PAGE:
The Possessed Young Man

The Possessed Young Man

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Archimandrite Ioïl Yiannakopoulos

 

In the Gospel [for the 10th Sunday of Matthew], concerning the young man who was possessed, we’re given the opportunity to examine the shortcomings in the way we bring up our children.

Bringing children up outside Christianity

If we’re to see the shortcomings in the way we bring up our children we need to look at both the children and who’s doing the teaching. Since, apart from society, the children’s teachers are the family and the school, we shall examine the nature of the children, the parents and the teachers.

First, the children. From the Gospel reading, we understand that the young man ‘is sorely afflicted. He often falls into the fire or into water’. Life teaches us that, despite the simplicity and sincerity that children have at a young age, the more they grow up the more children suffer from egotism, stubbornness, jealousy and the other passions which are, beyond question, flaws associated with childhood. The image of the possessed young man in the Gospel isn’t actually that different from that of healthy children, often enough. All young people, when they’re under the influence of a passion, are volatile, withdrawn, and ‘sorely afflicted’. The badness that springs from our first ancestors, Adam and Eve, is hereditary and is therefore found deeply rooted in all children*.

Secondly, the parents. We learn from the Gospel reading that the father was a man of little faith and that the Lord called him and the others ‘a faithless generation’. It was because of this lack of faith that the young man hadn’t been cured until Christ Himself appeared. You see how the imperfections of the parents impact on the upbringing of their children, especially when it comes to the faith. In particular: the way that couples aren’t as careful as they should be as regards modesty, the weaknesses they allow their children to witness, their attachment to money, to the extent that any loss of it is a shattering experience. All of these things have terrible effects on children. It’s not parents advice that affects them, but rash words spoken at inappropriate times. Children are inflammable material as regards these careless words, because, in a sense, they spy on their elders!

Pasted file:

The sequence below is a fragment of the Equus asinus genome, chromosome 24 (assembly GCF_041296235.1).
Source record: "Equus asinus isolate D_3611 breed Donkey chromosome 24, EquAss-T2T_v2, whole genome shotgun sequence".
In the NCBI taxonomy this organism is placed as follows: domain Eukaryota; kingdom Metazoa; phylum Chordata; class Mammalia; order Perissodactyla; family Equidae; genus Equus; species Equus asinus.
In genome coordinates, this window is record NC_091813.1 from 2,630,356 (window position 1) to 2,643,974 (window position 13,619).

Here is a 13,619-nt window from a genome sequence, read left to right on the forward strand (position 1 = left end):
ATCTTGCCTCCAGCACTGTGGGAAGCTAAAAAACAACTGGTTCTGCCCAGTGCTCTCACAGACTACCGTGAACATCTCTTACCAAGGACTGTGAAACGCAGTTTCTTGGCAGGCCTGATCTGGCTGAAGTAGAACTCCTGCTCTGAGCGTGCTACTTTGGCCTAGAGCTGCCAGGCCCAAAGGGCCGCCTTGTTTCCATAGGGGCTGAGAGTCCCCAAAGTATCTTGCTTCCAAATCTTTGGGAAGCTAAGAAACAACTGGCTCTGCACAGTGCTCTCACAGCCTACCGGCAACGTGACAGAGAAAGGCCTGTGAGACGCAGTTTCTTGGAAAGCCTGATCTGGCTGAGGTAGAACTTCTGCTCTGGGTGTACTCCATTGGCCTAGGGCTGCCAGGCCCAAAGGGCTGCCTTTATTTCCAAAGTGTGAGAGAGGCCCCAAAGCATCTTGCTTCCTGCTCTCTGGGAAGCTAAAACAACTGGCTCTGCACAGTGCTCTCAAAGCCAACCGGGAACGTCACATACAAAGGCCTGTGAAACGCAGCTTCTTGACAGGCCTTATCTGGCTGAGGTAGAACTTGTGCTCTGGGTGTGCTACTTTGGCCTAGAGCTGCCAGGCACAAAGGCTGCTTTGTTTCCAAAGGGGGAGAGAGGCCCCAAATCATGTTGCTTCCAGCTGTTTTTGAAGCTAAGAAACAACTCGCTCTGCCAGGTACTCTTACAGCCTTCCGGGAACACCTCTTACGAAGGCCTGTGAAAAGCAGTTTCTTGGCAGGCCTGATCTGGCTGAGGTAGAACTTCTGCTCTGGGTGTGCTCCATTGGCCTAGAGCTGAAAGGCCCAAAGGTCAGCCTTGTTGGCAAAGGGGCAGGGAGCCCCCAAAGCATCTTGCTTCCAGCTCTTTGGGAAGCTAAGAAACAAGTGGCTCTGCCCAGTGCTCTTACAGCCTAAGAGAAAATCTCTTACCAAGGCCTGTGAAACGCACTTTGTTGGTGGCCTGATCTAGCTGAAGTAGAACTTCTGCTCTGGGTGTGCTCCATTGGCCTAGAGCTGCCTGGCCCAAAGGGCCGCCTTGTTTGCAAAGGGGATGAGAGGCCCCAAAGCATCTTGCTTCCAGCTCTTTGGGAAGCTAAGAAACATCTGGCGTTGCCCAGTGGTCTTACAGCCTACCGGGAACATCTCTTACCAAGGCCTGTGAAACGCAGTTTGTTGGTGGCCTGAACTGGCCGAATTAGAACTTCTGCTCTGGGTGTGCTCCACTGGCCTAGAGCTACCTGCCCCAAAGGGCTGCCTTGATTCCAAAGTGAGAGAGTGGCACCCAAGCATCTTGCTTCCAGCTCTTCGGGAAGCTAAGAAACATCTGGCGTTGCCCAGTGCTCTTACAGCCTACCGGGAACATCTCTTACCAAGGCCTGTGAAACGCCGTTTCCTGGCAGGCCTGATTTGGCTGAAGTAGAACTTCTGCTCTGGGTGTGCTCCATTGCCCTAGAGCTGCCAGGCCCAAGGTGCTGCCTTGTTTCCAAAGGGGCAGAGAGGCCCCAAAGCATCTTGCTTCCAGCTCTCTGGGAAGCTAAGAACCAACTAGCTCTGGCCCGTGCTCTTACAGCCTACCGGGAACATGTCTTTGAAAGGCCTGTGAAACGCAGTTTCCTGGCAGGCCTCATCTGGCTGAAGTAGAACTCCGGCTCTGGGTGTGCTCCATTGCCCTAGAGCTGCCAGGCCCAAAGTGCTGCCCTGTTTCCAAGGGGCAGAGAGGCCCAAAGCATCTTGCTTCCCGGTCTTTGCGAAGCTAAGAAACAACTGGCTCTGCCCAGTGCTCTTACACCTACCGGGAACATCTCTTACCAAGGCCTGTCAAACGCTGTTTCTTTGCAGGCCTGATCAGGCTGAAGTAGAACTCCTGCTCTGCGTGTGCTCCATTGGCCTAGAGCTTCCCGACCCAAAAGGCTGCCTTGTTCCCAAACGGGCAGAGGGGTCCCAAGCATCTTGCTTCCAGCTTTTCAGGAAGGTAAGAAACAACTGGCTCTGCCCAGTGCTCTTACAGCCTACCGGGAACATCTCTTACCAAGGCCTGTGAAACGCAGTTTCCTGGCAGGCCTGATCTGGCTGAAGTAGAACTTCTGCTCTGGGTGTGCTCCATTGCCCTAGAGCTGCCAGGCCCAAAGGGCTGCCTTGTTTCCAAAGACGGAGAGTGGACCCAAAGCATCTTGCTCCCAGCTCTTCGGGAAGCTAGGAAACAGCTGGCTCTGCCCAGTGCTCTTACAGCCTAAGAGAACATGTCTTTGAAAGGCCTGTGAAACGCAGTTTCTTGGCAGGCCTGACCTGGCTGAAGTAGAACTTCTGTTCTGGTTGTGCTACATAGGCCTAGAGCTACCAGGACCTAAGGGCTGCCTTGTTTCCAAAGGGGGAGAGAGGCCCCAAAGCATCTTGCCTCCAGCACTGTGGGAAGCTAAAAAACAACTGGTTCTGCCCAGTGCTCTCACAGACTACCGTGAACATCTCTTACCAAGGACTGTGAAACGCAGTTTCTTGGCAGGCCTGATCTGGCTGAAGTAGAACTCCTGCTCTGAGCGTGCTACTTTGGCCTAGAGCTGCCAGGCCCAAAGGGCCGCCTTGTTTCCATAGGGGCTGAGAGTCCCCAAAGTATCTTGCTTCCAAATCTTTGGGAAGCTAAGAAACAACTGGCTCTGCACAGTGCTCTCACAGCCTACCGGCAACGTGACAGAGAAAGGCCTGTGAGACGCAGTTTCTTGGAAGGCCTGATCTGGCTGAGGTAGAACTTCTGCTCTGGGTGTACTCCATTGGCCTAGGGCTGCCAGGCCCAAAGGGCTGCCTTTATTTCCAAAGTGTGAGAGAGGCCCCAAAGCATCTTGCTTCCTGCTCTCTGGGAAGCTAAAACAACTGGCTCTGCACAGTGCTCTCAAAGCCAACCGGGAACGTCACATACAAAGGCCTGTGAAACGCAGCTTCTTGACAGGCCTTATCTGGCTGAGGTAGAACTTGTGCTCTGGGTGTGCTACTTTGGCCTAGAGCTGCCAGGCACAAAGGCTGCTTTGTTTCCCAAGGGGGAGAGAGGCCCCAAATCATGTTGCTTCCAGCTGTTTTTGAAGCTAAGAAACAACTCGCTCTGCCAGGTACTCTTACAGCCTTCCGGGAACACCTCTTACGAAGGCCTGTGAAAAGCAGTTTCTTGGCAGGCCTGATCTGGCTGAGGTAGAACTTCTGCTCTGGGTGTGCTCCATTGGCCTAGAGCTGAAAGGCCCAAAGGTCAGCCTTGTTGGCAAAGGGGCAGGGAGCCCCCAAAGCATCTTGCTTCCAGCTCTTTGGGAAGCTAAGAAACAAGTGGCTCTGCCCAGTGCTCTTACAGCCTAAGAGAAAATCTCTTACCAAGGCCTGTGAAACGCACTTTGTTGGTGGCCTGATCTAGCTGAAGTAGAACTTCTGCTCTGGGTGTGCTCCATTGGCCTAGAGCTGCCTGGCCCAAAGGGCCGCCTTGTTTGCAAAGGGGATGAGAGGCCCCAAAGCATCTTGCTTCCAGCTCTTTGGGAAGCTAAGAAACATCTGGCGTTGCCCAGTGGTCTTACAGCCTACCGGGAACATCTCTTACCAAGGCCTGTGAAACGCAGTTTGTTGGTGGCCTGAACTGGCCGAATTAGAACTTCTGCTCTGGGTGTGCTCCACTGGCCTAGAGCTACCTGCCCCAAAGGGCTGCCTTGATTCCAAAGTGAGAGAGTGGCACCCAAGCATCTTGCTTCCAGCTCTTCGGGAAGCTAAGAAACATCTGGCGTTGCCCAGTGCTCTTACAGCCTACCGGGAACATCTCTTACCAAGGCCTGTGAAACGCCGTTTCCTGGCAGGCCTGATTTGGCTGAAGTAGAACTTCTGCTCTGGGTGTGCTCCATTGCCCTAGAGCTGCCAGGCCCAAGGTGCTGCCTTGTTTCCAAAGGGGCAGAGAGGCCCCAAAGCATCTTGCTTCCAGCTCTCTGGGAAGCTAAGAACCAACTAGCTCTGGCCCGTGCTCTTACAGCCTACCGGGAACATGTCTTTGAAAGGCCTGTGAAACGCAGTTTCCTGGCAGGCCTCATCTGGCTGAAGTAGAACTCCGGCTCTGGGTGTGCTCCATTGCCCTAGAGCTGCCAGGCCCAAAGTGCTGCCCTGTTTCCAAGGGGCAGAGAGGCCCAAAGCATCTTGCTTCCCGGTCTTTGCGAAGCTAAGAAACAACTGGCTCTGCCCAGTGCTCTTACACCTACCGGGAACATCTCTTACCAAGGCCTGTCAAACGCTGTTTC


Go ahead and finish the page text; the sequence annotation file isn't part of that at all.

Third, the school. The possessed young man wasn’t cured by the apostles, because, as the Lord Himself confirmed, they didn’t have sufficient faith or prayer. If even the apostles were unable to heal the young man because of their lack of faith, how much more true is this of schools, where the teachers are unbelievers. It’s possible for well-educated but non-believing to pass on a great deal of knowledge to their students. What they can’t do, however, is expel a demon. They make no effort to root out jealousy, lying, deceit, stubbornness, anger and the other passions that ferment in the soul of the child, because the attention of the school is directed towards knowledge, in the sense of memorizing and weighing evidence. This is what the school develops and assesses. How can the school expel the demon, when the child is so bad and the school, without Christ, is so weak?

The father of the young man, who became aware of the inability of the boy, the apostles and himself to effect a change, brought him to Christ. We, too, who know full well that the flame of the passions burns in our children and that the family and the school are unable to bring them up properly, should bring them to Christ, because He alone is able to expel their demons.

 

* Archimandrite Ioïl is of course, making two distinct points here. I had a friend, a Professor of Biology, who spent the whole of his academic career, trying to produce mutations in fruit flies (he was a Darwinist). He succeeded in producing malformed specimens, but, much to his chagrin, their progeny reverted to type. In the same way, it must be obvious by now that each generation is as bad and as good as the one before it. If we’re foolish enough to believe that we can build on the achievements of others, we’re doomed to disappointment and will end up like Ozymandias. This is not to say, however, that, given the human child with all its imperfections, we cannot influence it towards the good- but only for as long as it lives. By God’s grace and by His providence, this is a wonderful thing. WJL.

Source: pemptousia.com

 

 

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Pemptousia and OCN have entered a strategic partnership to bring Orthodoxy Worldwide. Greek philosophers from Ionia considered held that there were four elements or essences (ousies) in nature: earth, water, fire and air. Aristotle added ether to this foursome, which would make it the fifth (pempto) essence, pemptousia, or quintessence. The incarnation of God the Word found fertile ground in man’s proclivity to beauty, to goodness, to truth and to the eternal. Orthodoxy has not functioned as some religion or sect. It was not the movement of the human spirit towards God but the revelation of the true God, Jesus Christ, to man. A basic precept of Orthodoxy is that of the person ­– the personhood of God and of man. Orthodoxy is not a religious philosophy or way of thinking but revelation and life standing on the foundations of divine experience; it is the transcendence of the created and the intimacy of the Uncreated. Orthodox theology is drawn to genuine beauty; it is the theology of the One “fairer than the sons of men”. So in "Pemptousia", we just want to declare this "fifth essence", the divine beaut in our life. Please note, not all Pemptousia articles have bylines. If the author is known, he or she is listed in the article above.